Getting a fashion label off the ground is hard graft, and designer Ingrid Starnes has cleared more than a few hurdles.
Who do you work with on a daily basis?
My partner Simon [Pound] has a lot to do with the business – he oversees sales, retail and online so we are constantly talking over and working through things. With the stores going seven days, it never really stops.
I also work with Jane Stanbury, my production manager, who works a couple of days a week, Erin Catley, who works between the workroom and store, and Ali McIntosh of Tessuti, which we share the stores with. I’m always in contact with our machinists, fabric suppliers, the people that dye and print fabric for us, the cutters, graders, my pattern-makers – there are a lot of people who play a part in making the clothes.
What’s it like being part of the fashion industry?
I love it, I love everything about the different stages it moves through, the juggling of designing and sampling a new range while production of the previous range is underway. I love all the people involved who help to make the clothes, each person’s job from the dyer to the printer, sewer, presser is so specialised. It still really amazes me to see how much work and how many stages it takes to make one piece of clothing.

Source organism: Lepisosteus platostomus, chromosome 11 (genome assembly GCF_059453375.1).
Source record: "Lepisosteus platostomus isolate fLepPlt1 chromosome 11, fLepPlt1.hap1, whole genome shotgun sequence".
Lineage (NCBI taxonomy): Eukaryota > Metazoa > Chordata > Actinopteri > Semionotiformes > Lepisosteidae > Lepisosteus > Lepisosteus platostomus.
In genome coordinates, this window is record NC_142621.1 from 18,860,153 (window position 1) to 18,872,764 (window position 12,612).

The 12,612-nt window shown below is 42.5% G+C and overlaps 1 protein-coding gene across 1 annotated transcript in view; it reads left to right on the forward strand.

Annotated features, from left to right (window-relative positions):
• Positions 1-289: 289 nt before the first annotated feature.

How do you get new ideas for your pieces?
I’m inspired by a mixture of the old and new. I guess I start with the fabric and with a long love of sewing. I like to reference and work with traditional techniques, details and natural materials. Really, it’s the craft side of fashion I love, rather than really any trend kind of thing. Vintage clothing and textiles.
When did you get your first big break?
When we produced our first range in 2009 we were very lucky to get press support. Auckland store Made were the first to pick us up, and then Viva in the NZ Herald put a dress on the cover and Urbis and Fashion Quarterly each did a profile, and that really helped stockists around the country hear about us. Many of the stockists have five people calling them every day trying to get stocked, so media support really helps you stand out. Opening Fashion Week last year was also a great lift for the label – it helped us be in front of a lot more people. Still, we are really small and quite new, so there is a wee way to go yet.
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